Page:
And somebody has to make sure there’s food on the table.

Now I like doing all these things.  But I don’t like that my 9-year-old son suffers from migraines.  This throws me for a loop every time.  I can always sense when one is coming on because I find him sitting on the couch, not moving.  Then, there’s a glassy look in his eyes.  Then, he doesn’t want to eat, which is a constant worry for me because he only weighs 60 pounds to begin with.  And finally, within an hour of that, it’s an all-out migraine.

His migraines last anywhere from 4-10 hours.  And they almost always end in vomiting.  Last week, as he was throwing up in the toilet, I was moved to tears.  He was so weak that when he finished, he simply slumped to the floor and lay there.

I felt helpless.  I finished scrubbing the toilet and turned to him and said, “I’m so sorry that you’re hurting.  I wish I could take it away.”  Then he got up and looked at me with his big, sunken-in eyes and said quietly, “Mom, you are not meant to suffer migraines.  I am.  It is God’s will.”  And he slowly walked back to the couch.

It is God’s will.

He’s right, and I have a lot to learn from him.  Even while he was clutching the toilet, he was praying for my cousin who suffers from alcoholism.  Surely God hears the prayers of the little suffering children.  It was painfully beautiful to witness.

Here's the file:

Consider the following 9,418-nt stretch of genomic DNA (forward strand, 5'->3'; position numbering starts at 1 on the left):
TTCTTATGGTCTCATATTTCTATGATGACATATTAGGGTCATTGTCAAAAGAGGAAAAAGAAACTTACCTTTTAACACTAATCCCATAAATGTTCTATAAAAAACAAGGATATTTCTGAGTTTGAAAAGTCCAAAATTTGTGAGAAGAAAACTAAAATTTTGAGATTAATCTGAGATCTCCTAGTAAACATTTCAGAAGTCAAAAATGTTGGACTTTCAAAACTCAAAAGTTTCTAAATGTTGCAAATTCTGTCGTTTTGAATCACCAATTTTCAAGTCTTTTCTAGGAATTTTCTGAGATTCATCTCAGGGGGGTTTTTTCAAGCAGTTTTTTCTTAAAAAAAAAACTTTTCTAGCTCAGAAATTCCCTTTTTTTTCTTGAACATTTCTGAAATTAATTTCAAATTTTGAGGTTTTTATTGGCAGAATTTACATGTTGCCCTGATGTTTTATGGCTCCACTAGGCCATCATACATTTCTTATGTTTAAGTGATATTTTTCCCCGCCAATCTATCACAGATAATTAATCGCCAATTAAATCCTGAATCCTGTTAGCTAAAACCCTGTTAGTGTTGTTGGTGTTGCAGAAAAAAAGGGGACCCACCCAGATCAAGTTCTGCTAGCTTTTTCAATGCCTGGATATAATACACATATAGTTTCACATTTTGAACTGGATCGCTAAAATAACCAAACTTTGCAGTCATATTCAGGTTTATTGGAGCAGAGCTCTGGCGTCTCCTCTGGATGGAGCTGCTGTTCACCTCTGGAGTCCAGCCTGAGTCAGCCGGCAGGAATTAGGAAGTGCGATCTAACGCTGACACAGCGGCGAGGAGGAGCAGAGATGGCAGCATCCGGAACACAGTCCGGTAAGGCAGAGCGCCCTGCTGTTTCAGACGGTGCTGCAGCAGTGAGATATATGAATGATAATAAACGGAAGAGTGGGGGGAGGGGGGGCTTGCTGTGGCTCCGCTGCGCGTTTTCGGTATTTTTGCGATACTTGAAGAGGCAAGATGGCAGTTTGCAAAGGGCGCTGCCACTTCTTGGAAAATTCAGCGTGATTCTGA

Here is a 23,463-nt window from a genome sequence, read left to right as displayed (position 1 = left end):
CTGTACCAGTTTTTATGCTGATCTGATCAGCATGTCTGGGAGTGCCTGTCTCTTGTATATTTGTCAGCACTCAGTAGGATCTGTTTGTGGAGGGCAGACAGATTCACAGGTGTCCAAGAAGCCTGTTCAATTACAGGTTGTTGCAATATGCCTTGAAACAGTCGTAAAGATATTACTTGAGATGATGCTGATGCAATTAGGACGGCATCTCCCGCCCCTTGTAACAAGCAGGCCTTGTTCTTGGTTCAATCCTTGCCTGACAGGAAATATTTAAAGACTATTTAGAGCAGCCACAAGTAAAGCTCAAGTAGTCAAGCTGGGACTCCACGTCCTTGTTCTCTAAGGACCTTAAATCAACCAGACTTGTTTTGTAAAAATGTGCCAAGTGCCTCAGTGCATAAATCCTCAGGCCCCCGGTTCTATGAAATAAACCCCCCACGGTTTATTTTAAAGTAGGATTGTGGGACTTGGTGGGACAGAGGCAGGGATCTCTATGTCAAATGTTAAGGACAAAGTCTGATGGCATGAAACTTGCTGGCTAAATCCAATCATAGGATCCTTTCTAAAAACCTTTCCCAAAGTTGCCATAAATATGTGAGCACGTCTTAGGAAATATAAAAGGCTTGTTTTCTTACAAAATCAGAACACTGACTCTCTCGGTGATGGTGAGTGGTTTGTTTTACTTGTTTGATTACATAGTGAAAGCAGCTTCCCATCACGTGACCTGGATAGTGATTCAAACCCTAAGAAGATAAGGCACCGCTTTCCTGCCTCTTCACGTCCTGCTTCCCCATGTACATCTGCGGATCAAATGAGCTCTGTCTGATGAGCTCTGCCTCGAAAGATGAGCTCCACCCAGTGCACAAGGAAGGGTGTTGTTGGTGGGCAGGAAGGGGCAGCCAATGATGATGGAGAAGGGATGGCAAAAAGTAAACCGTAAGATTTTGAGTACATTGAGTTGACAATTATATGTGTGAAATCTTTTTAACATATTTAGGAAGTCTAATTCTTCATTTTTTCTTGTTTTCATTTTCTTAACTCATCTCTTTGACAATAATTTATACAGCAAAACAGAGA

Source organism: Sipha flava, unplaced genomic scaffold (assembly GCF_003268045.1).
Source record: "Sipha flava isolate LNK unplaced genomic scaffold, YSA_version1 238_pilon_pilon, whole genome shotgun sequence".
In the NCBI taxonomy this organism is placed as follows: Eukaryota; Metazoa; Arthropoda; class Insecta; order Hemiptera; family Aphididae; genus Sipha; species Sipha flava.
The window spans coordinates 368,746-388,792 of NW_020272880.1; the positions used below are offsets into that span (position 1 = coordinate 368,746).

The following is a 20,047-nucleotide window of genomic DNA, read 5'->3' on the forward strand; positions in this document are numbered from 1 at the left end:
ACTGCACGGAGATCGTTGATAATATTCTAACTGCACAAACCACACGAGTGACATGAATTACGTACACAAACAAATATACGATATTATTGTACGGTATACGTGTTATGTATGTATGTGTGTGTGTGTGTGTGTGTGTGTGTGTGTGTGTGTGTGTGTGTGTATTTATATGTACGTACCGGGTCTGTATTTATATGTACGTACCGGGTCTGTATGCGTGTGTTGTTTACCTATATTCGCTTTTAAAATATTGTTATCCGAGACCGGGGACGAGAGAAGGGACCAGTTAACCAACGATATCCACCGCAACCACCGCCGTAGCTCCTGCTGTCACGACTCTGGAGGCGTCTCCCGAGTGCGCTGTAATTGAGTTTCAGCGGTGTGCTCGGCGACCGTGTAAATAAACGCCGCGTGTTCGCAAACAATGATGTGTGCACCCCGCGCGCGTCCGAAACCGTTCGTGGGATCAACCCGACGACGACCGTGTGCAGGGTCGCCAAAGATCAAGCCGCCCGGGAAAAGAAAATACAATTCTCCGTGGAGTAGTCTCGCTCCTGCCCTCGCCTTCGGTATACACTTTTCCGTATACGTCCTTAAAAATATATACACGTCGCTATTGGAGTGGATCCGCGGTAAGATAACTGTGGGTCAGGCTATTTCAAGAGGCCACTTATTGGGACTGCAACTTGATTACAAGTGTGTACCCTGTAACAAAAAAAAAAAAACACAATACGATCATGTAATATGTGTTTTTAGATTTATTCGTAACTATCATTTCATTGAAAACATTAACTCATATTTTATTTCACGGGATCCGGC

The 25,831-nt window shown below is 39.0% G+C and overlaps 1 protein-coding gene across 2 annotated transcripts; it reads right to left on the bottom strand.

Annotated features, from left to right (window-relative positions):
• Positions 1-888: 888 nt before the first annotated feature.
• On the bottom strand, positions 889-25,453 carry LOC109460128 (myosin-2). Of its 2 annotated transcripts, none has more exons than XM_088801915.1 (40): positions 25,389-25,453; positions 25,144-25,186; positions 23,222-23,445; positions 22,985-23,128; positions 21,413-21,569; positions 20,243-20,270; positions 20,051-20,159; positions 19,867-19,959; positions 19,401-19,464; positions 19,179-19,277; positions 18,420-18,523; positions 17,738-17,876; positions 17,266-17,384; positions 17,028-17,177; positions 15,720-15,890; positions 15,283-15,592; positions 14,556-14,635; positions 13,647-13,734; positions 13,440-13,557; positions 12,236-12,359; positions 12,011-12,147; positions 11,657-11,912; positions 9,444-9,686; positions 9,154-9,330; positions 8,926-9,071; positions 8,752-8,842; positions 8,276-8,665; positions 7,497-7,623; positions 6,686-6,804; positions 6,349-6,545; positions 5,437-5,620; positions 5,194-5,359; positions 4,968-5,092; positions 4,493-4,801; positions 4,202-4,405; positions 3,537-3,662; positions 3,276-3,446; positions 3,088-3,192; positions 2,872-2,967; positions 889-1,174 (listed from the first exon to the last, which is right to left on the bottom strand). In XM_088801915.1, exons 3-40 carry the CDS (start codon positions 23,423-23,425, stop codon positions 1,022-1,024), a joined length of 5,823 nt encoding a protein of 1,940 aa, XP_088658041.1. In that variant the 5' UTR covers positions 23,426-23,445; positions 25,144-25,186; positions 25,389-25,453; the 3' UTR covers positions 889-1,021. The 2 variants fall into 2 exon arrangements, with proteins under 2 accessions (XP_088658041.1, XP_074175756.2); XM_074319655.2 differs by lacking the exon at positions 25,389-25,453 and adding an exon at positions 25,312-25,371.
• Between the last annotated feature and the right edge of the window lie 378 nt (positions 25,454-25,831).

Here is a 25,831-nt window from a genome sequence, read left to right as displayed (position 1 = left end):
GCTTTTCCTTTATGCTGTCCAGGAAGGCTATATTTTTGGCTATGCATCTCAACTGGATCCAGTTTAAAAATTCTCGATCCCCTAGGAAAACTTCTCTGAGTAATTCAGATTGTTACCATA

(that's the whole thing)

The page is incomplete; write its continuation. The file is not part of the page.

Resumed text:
If only I would remember to pray during my hardships – my sleepless nights of insomnia, for example.  For the Office of Compline reminds me:

In the silent hours of the night, bless the Lord.

And again in Psalm 91,

He who dwells in the shelter of the Most High, who abides in the shadow of the Almighty, will say to the Lord, “My refuge and my fortress; my God, in whom I trust.”

My God, in whom I trust.  To whom would I rather go?

It is God’s will that my son suffers migraines, and it is my lot to care for him.  It is also God’s will that I suffer from insomnia.  And yes, it means putting in long Mom Hours.  This is no 9-5 vocation after all, and it requires a lot of sacrifice and prayer.

Motherhood & Parenting

Insomnia Bites

I was asked the other day if I suffer from insomnia?  Uh, yes.  From time-to-time anyway, and it’s terrible.  I’d say that it sucks, but that’s not proper language for a sophisticated blog.  So I’ll just say that it’s terrible.

I never used to have a problem sleeping.  Anybody remember those college days of setting the alarm clock for 10am?  And sleeping all the way through the night, until 10am?  Yeah, that’s a little pathetic, but you get the idea.

Then I got married and started having children.  Like a lot of children.  And the older I get, the less sleep I get, and not just because the baby wants to nurse and the 5-year-old wet the bed and the 2-year-old just feels like screaming.  Nope, with this last pregnancy especially, I was just plain wide awake at all hours of the dark, dark night.